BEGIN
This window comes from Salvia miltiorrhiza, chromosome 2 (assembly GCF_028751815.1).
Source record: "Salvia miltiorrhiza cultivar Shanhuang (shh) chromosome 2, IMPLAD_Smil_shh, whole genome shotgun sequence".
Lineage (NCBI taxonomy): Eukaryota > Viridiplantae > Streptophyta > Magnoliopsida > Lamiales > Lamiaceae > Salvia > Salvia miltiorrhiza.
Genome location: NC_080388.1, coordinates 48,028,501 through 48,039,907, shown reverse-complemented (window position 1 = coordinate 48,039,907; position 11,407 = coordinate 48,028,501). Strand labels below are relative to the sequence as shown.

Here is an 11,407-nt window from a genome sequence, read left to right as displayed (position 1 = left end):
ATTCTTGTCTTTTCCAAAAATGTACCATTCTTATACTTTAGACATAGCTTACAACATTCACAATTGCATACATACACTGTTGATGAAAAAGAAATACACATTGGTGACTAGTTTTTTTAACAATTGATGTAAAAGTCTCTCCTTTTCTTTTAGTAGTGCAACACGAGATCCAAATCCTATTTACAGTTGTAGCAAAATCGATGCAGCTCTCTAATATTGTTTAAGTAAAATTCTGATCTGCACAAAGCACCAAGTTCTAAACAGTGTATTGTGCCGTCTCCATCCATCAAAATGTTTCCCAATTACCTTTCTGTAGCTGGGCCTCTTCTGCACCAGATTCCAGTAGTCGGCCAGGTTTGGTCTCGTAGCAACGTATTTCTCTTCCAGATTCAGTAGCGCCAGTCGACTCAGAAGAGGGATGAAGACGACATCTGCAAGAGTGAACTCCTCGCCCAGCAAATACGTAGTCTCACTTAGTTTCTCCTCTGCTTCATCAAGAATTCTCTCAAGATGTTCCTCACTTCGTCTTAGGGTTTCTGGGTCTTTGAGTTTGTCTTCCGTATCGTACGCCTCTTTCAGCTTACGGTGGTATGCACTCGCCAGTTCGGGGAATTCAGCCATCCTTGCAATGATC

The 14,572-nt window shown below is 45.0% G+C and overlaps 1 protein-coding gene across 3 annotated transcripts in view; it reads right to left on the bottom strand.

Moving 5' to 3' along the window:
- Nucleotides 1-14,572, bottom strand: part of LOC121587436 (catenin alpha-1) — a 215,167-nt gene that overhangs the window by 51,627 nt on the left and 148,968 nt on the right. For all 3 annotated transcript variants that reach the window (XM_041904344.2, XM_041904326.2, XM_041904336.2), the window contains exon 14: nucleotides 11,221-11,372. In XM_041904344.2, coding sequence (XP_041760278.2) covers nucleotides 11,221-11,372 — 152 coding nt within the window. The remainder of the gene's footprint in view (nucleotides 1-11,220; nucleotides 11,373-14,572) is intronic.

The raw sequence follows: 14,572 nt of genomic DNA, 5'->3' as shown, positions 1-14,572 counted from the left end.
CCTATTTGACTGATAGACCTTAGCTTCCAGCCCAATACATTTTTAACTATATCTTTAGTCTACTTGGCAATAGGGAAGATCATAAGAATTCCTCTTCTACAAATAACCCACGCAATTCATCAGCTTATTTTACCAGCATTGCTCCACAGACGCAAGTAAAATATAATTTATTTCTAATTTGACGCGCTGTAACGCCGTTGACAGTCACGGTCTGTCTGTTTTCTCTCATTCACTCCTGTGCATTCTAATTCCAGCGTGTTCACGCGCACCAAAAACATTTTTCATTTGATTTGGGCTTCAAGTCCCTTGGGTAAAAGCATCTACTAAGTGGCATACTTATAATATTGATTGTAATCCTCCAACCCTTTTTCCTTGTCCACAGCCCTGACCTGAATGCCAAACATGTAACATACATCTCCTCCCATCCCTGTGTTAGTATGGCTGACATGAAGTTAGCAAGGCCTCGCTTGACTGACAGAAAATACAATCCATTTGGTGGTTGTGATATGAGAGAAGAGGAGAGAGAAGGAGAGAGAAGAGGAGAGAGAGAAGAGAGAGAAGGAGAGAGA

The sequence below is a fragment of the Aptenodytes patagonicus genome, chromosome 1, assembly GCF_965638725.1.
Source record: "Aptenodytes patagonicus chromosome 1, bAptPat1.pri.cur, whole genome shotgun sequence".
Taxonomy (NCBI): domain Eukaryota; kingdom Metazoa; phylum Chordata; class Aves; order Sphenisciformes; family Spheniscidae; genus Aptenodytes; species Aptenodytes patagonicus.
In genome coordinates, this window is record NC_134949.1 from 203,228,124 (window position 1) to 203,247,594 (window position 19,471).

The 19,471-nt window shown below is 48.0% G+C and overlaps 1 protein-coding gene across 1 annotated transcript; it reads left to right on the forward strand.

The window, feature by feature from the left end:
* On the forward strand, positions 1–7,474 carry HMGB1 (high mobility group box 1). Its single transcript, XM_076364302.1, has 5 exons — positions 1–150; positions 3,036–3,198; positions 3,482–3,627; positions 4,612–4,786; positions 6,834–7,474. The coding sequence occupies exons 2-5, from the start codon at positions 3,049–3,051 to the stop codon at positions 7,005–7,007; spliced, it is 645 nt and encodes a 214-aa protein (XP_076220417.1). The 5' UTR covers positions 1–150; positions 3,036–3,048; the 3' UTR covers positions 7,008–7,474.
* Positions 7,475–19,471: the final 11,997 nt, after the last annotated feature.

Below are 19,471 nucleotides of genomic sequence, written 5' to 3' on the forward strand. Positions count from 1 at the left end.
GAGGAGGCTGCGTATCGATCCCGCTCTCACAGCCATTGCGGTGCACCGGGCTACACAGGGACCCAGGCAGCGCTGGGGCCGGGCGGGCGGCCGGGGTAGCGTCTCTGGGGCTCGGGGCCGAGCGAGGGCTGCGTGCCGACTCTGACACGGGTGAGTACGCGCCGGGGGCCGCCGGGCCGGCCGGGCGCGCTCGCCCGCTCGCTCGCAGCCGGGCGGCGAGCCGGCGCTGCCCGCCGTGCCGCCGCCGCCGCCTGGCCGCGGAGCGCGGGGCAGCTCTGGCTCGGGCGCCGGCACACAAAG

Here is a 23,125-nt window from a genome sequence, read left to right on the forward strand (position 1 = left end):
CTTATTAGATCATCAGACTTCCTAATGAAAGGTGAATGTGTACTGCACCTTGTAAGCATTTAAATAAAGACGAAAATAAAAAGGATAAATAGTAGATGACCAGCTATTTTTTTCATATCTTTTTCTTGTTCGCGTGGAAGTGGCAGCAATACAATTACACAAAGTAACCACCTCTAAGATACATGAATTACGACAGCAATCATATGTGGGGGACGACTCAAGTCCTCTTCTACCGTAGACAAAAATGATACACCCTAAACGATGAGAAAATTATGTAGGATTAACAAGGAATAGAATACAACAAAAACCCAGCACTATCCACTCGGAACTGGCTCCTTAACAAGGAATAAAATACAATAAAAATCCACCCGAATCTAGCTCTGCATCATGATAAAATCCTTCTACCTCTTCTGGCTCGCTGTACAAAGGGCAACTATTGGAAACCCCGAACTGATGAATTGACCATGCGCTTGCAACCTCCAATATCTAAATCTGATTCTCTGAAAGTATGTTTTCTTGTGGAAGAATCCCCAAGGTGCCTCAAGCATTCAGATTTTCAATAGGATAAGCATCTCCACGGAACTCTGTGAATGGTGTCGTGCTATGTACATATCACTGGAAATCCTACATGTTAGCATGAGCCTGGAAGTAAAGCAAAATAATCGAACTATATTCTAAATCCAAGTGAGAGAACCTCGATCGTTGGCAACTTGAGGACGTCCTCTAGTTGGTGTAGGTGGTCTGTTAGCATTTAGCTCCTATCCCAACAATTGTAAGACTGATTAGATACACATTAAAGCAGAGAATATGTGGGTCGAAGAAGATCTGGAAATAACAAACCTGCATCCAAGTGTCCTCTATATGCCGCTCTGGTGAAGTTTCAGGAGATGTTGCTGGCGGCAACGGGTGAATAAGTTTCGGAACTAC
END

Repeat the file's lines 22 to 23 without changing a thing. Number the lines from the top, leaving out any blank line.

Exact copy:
Here is a 23,125-nt window from a genome sequence, read left to right on the forward strand (position 1 = left end):
CTTATTAGATCATCAGACTTCCTAATGAAAGGTGAATGTGTACTGCACCTTGTAAGCATTTAAATAAAGACGAAAATAAAAAGGATAAATAGTAGATGACCAGCTATTTTTTTCATATCTTTTTCTTGTTCGCGTGGAAGTGGCAGCAATACAATTACACAAAGTAACCACCTCTAAGATACATGAATTACGACAGCAATCATATGTGGGGGACGACTCAAGTCCTCTTCTACCGTAGACAAAAATGATACACCCTAAACGATGAGAAAATTATGTAGGATTAACAAGGAATAGAATACAACAAAAACCCAGCACTATCCACTCGGAACTGGCTCCTTAACAAGGAATAAAATACAATAAAAATCCACCCGAATCTAGCTCTGCATCATGATAAAATCCTTCTACCTCTTCTGGCTCGCTGTACAAAGGGCAACTATTGGAAACCCCGAACTGATGAATTGACCATGCGCTTGCAACCTCCAATATCTAAATCTGATTCTCTGAAAGTATGTTTTCTTGTGGAAGAATCCCCAAGGTGCCTCAAGCATTCAGATTTTCAATAGGATAAGCATCTCCACGGAACTCTGTGAATGGTGTCGTGCTATGTACATATCACTGGAAATCCTACATGTTAGCATGAGCCTGGAAGTAAAGCAAAATAATCGAACTATATTCTAAATCCAAGTGAGAGAACCTCGATCGTTGGCAACTTGAGGACGTCCTCTAGTTGGTGTAGGTGGTCTGTTAGCATTTAGCTCCTATCCCAACAATTGTAAGACTGATTAGATACACATTAAAGCAGAGAATATGTGGGTCGAAGAAGATCTGGAAATAACAAACCTGCATCCAAGTGTCCTCTATATGCCGCTCTGGTGAAGTTTCAGGAGATGTTGCTGGCGGCAACGGGTGAATAAGTTTCGGAACTAC